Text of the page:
Author Archives: Bret

About Bret

I'm a blogger, author, personal trainer, CSCS, lifter, and PhD student. I love the field of strength and conditioning and teaching others about strength training and biomechanics. My blog is at www.BretContreras.Com.

December Strength & Conditioning Research Questions

Hi fitness folks! Do you know the answer to the December strength & conditioning research review questions? If not, you ought to subscribe to our research review service.

The review costs just $10 per month and is released on the first day of each month. If you sign up before the month-end, you will automatically receive the next edition both as a PDF file and also in two different e-reader formats, which are compatible with both Kindles and Apple devices. To subscribe, just click on the button below and follow the instructions…

 

The next edition will be sent out on Monday so make sure you’re subscribed if you want to receive it. We also have back issues available for purchase HERE. If you’re new to S&C Research, you might wish to buy the last few and get caught up, or buy our Background Product to build a good foundation. Below is the list of questions we tackle in our review this month.

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Bret’s Booty-Blasting Protocol

You guys gotta try this protocol. I’ve been hip thrusting for over 8 years now (October 10, 2006 was the night I first conjured up the idea of doing loaded, full range hip thrusts), and I’ve tried all sorts of protocols.

I’ve done high reps sets, medium rep sets, low rep sets, rest-pause reps, constant tension reps, pause reps, isoholds, explosive reps, eccentric-accentuated reps, one-and-a-half reps, drop sets, single leg, marching, from the floor, shoulders elevated, feet elevated, shoulders-and-feet-elevated, with posterior pelvic tilt, bodyweight, dumbbell, barbell, band, bar plus band, bar plus chain, band around the knees, and machine (click HERE to see all of the hip thrust methods).

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I Want to Do a Chin Up! 15 Tips to Improve Your Chinning Progress

Neghar

Many strength coaches believe chin ups to be the ultimate test of upper body strength. The problem is, many lifters, especially women, struggle with performing even a single bodyweight chin up. It is therefore of great interest for these lifters to figure out the quickest and most efficient route to being able to perform an unassisted bodyweight chin up. Here are some of the things that I’ve discovered over the past 17 years as a personal trainer.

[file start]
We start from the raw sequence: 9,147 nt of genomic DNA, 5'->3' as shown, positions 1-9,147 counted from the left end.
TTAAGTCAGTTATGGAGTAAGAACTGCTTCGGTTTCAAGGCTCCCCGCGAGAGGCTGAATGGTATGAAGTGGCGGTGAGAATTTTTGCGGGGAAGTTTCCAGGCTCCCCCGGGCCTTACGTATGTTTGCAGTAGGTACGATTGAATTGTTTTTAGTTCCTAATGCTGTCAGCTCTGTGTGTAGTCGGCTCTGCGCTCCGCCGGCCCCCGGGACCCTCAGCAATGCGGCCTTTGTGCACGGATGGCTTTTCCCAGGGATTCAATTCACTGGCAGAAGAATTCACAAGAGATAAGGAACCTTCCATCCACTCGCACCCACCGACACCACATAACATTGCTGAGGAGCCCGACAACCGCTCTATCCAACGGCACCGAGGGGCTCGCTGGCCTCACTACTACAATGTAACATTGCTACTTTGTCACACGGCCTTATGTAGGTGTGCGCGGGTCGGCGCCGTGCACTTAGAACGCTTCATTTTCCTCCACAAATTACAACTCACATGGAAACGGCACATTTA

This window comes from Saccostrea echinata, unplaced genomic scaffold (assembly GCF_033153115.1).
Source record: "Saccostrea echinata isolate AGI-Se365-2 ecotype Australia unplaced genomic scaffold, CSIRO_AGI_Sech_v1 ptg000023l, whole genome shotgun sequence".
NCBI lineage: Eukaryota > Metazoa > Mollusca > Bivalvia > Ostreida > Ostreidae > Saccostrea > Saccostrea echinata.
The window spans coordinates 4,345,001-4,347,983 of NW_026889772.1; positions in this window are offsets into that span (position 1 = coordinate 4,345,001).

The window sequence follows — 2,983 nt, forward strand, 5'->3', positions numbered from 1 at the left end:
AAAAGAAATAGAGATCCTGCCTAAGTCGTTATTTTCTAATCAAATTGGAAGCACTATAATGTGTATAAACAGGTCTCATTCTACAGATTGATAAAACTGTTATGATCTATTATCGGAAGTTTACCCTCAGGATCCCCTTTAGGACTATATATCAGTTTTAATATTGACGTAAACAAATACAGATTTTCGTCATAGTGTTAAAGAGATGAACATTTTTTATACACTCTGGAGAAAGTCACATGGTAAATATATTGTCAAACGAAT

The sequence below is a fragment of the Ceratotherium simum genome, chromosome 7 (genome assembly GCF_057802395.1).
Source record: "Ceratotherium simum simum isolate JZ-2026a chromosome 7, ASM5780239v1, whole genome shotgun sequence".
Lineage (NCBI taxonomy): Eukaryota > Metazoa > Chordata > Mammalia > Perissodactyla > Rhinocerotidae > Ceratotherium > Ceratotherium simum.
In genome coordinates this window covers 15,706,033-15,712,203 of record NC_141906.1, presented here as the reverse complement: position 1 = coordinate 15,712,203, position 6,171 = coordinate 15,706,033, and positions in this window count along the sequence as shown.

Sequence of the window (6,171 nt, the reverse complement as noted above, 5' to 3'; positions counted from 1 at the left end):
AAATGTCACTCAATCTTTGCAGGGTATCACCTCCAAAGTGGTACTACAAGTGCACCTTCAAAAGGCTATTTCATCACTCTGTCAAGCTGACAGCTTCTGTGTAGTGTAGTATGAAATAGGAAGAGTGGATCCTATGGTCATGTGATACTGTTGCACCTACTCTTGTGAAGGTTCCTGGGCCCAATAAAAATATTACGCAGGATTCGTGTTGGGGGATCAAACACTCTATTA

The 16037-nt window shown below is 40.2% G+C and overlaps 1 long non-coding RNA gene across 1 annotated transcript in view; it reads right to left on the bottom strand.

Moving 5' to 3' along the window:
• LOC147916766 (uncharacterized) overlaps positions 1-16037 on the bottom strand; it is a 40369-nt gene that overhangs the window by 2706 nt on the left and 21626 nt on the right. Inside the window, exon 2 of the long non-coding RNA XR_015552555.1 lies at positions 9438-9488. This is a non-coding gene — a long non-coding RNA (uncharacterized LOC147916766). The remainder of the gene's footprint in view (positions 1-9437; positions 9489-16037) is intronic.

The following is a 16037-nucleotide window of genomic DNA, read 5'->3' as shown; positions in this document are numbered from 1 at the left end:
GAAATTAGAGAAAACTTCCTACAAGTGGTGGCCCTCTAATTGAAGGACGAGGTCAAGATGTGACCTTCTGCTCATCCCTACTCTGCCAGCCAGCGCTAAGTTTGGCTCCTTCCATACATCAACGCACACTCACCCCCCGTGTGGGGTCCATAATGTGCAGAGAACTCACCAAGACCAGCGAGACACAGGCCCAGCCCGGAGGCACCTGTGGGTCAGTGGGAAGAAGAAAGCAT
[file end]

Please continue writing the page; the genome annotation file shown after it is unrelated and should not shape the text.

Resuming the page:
Neghar Fonooni Busting Out Some Pull-Ups

1. Multiple Methods Can Work

There are many different methods that can build chin-up strength. No methods have been researched and compared in the literature to my knowledge. Therefore, we must rely on anecdotes, expert opinion, logic, and tradition in this case. Some lifters do chin ups very often, others 1-2 times per week, and others rarely do them and still retain their chin up strength. Seasoned lifters may perform advanced variations such as loaded chin-ups and side-to-side chin-ups twice per week. However, as a beginner, you will require different strategies to get you chinning, which I will expound upon at the end of this article.

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3 Tips for Faster Strength Gains

It’s funny how a big PR can immediately turn an average or lousy day into an amazing day. Showing up to the gym is easy. Going through the motions is easy. But consistently getting stronger month in and month out is very challenging. It requires intelligent training, sound nutrition, and ideal levels of sleep and stress. However, even when we seemingly do everything right, we sometimes spin our wheels. This is why it’s important to pay close attention when training. Here are 5 tips that can expedite your progress.

1. Manage Fatigue and Regulate Effort

You don’t always have to train balls-to-the-wall in order to see results. When I was a teenager reading bodybuilding magazines, I recall countless articles urging lifters to take every set to failure. In fact, I distinctly remember reading an article by professional bodybuilder Tom Prince, who claimed to take every set he ever performed to momentary muscular failure. I remember wondering how in the hell these bodybuilders could pull this off, knowing that they performed high volume training and probably busted out at least 20 sets per training session. I felt insecure about my own training and assumed that I wasn’t nearly as manly as these guys since I wasn’t able to do so. Well, let me clarify. I could indeed take every set to failure, but I didn’t feel that it was the optimal way to train.

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